And it worked. The rescue that people had thought could only be a temporary solution, at best, actually became the thing that saved the city. Despite the continuing rain, people had started to feel relieved. The greatest thread had been taken down (figuratively speaking at least) and people started to celebrate their victory.
But relieved and victorious people make careless people. People who don't think of being cautious anymore. People who aren’t careful. As was proven when the rain finally lessened and they started to take down their improvised damn.
Everyone was exhausted and wanted it done as soon as possible. So when multiple people weren't able to clime the sacks, they choose for the easy route. They gave up right away and just began taking sacks away from the first layers. The lower ones who were easiest to reach. The ones who made up the foundation for the entire dam.
It didn’t take long for the dam to start to sway under its own weight. The highest layers started to falter and the dam began to collapse in on itself.
The men who were still taking away sacks from underneath it, moving mindlessly to finish their task, could only freeze in surprise. It all happened so quickly after that. When the dam collapsed it didn't take long for the water to reach over the sacks of sands. Which were now assembled in nothing more than a big, spread out, mass on the streets. It over took them easily, reaching out to the streets and the houses along side them.
The water, flowing fast and steady had quickly spread through the city's heart. Right in the center. The place where houses are small and narrow, build to fit as many as possible. Houses with people, houses with families.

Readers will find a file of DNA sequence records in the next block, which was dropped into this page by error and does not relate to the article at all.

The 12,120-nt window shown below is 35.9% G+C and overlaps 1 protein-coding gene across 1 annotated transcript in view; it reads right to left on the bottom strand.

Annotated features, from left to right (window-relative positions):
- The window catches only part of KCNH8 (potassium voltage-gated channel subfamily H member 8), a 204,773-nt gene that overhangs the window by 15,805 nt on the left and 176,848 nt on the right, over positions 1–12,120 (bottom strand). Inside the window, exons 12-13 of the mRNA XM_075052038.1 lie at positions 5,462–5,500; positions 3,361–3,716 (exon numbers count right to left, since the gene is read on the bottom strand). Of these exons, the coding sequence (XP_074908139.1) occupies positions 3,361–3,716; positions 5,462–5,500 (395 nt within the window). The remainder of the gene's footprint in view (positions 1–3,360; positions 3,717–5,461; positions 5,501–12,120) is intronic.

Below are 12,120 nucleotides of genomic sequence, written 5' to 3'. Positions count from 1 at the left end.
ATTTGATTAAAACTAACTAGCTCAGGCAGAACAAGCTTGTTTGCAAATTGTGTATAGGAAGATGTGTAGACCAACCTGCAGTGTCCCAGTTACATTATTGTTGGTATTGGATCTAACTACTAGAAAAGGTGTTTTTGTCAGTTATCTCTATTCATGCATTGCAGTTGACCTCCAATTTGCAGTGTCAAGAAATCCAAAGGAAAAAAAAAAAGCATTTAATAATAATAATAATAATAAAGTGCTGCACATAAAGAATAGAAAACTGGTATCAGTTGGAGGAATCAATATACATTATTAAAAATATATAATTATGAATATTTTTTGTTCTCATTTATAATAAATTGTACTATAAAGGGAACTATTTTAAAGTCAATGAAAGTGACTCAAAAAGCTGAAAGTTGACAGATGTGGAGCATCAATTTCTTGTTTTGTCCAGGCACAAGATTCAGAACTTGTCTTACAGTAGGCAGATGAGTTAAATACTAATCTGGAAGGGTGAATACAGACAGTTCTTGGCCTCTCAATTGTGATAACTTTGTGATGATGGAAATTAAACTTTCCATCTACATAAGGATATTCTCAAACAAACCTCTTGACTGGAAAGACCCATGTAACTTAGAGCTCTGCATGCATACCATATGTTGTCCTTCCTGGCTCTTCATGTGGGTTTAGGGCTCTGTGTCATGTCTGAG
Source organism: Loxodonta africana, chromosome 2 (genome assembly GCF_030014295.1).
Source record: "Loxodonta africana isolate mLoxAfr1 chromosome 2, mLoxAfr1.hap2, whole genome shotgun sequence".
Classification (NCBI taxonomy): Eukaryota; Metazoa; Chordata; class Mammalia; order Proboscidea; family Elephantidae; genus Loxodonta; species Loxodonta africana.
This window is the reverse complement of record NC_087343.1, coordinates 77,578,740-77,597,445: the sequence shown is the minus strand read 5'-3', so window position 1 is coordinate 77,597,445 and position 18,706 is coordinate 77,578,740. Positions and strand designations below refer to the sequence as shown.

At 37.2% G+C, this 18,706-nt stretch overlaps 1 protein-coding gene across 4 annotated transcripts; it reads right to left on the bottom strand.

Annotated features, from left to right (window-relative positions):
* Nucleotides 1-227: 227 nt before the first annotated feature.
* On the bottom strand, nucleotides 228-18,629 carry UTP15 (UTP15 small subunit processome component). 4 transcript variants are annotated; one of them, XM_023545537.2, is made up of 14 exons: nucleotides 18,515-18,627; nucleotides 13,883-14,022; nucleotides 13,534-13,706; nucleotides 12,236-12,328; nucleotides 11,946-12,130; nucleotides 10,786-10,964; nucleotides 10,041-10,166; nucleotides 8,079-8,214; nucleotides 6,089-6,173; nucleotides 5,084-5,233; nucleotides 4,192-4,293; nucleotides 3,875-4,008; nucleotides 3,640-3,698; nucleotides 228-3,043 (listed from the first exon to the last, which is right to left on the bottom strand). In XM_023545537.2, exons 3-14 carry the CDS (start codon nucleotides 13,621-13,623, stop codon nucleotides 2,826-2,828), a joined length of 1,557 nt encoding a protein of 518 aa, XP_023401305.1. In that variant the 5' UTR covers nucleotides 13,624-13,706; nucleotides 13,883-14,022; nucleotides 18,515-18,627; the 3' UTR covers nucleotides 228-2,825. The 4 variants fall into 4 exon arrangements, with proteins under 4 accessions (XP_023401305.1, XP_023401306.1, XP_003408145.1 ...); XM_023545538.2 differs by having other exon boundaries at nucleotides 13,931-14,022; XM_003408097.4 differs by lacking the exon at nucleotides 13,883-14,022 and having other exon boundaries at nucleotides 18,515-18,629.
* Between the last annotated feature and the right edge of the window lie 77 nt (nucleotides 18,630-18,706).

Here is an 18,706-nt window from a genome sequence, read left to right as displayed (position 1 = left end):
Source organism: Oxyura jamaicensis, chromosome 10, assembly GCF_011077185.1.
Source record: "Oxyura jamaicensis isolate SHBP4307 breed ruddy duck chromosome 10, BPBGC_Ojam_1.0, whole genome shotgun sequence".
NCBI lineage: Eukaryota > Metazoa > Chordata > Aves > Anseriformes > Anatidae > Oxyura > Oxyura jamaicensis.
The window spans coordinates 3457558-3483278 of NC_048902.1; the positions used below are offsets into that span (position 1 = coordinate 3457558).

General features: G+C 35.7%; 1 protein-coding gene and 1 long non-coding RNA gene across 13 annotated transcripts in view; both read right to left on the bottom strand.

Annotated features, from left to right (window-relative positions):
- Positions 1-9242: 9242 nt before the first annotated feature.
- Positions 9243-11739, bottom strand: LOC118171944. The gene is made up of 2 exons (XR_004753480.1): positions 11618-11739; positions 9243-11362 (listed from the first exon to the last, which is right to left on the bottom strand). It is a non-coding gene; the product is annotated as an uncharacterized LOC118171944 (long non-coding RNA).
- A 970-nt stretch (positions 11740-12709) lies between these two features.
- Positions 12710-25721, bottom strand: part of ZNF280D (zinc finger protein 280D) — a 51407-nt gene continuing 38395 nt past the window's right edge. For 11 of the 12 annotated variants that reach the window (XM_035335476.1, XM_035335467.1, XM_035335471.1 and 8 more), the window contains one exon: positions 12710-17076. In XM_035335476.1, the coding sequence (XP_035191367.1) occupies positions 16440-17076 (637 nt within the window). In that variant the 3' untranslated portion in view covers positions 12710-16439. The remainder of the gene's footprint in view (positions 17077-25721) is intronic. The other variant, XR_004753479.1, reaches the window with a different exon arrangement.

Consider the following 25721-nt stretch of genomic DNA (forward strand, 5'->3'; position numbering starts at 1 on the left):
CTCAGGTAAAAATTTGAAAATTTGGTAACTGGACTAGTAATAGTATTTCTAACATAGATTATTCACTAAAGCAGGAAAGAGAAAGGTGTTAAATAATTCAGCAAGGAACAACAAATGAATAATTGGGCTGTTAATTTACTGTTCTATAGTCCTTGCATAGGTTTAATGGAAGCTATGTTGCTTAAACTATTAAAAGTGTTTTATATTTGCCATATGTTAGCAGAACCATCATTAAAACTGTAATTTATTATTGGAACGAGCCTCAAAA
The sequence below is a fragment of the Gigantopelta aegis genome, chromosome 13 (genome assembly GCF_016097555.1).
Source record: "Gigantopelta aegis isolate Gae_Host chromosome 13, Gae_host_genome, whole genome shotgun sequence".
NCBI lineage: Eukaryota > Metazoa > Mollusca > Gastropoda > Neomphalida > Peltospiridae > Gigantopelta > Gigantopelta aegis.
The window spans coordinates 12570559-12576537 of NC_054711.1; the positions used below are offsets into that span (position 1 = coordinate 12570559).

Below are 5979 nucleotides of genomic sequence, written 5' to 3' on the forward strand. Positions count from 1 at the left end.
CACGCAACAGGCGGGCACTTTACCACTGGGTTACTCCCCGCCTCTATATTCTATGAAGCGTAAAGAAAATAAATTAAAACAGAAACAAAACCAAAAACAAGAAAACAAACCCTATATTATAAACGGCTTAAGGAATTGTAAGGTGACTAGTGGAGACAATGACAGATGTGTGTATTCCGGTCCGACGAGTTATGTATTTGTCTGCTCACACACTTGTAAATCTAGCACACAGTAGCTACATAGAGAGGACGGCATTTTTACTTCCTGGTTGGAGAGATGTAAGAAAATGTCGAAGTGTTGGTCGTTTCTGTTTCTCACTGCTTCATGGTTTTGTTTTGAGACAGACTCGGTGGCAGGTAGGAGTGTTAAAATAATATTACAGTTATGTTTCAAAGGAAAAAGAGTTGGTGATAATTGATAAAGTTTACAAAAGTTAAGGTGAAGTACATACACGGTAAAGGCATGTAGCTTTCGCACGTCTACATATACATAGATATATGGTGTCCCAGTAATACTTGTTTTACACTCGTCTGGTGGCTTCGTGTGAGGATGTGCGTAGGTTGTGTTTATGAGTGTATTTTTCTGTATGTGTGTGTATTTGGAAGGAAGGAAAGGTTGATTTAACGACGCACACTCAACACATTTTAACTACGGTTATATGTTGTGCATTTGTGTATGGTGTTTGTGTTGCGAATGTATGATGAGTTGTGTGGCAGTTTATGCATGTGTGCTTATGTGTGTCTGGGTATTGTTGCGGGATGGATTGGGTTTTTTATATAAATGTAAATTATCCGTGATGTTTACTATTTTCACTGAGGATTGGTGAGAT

And my house.
We had both been home, my sister and I, when we saw the water rising against our windows. Barely a minute passed and it began to flow through the cracks of our house. The water rose as fast as it would in a bathtub, unnatural and terrifying. So quick that we had barely time to go from shock to action. And no time at all to think.
Unlike the houses of our neighbors, ours hadn't been that tall. We knew that running from rooftop to rooftop was impossible. But the only chance we had right then was trying to get high than the water level. My sister’s split second decision was to run upstairs. Though I think that might have been more instinct than rational thought. Once we were in the attic, nowhere higher to go, the water swiftly following us, we cracked open the only window. We’ll have to try and swim, my sister had said, right before she took that short dive into the water outside. I had followed here without thought. I trusted my sister utterly and completely, I would never doubt her decisions.
The screaming had been the most awful. The sounds people could make when in panic was nothing I could have ever imagined. I will never forget them.
Strangely enough though, I didn’t share them. I felt no panic, no dread. Every negative emotion I’d had disappeared the moment I touched the water. For some very strange and disturbing reason the water, which I knew could possibly mean my death, actually soothed me.
Before that day I had never swam once in my life. I was as inexperienced with swimming as everyone else in the city. Maybe even more. Yet I had no trouble staying afloat. I had no trouble with moving the exact right away through the water. Nor had I trouble with its movements, the waves that kept coming and coming.
I had looked behind me and noticed with shock that my sister was having it nowhere near easy. The calm that had entered my system when I was only thinking of myself, disappeared the second I saw my sister. Her body looked tired already, exhausting itself with the wrong movements to stay afloat, desperately trying to survive. Her face had been of a person who feared for her life.